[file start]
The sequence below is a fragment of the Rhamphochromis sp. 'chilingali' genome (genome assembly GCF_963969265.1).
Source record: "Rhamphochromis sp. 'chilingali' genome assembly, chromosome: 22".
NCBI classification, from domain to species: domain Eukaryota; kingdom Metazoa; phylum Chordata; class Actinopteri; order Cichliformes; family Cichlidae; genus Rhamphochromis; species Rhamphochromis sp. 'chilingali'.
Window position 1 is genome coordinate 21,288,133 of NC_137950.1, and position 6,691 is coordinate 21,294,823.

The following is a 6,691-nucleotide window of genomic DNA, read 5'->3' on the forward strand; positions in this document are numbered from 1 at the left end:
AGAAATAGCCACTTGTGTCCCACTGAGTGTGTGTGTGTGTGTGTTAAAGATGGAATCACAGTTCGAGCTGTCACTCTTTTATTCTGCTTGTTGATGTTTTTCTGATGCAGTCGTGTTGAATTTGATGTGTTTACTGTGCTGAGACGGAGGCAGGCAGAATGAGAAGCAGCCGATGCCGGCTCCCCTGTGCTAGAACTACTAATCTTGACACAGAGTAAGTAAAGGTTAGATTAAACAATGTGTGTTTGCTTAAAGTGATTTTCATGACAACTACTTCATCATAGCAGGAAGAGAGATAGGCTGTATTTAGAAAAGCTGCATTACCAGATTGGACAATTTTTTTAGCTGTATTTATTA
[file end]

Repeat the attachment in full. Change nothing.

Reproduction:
The sequence below is a fragment of the Rhamphochromis sp. 'chilingali' genome (genome assembly GCF_963969265.1).
Source record: "Rhamphochromis sp. 'chilingali' genome assembly, chromosome: 22".
NCBI classification, from domain to species: domain Eukaryota; kingdom Metazoa; phylum Chordata; class Actinopteri; order Cichliformes; family Cichlidae; genus Rhamphochromis; species Rhamphochromis sp. 'chilingali'.
Window position 1 is genome coordinate 21,288,133 of NC_137950.1, and position 6,691 is coordinate 21,294,823.

The following is a 6,691-nucleotide window of genomic DNA, read 5'->3' on the forward strand; positions in this document are numbered from 1 at the left end:
AGAAATAGCCACTTGTGTCCCACTGAGTGTGTGTGTGTGTGTGTTAAAGATGGAATCACAGTTCGAGCTGTCACTCTTTTATTCTGCTTGTTGATGTTTTTCTGATGCAGTCGTGTTGAATTTGATGTGTTTACTGTGCTGAGACGGAGGCAGGCAGAATGAGAAGCAGCCGATGCCGGCTCCCCTGTGCTAGAACTACTAATCTTGACACAGAGTAAGTAAAGGTTAGATTAAACAATGTGTGTTTGCTTAAAGTGATTTTCATGACAACTACTTCATCATAGCAGGAAGAGAGATAGGCTGTATTTAGAAAAGCTGCATTACCAGATTGGACAATTTTTTTAGCTGTATTTATTA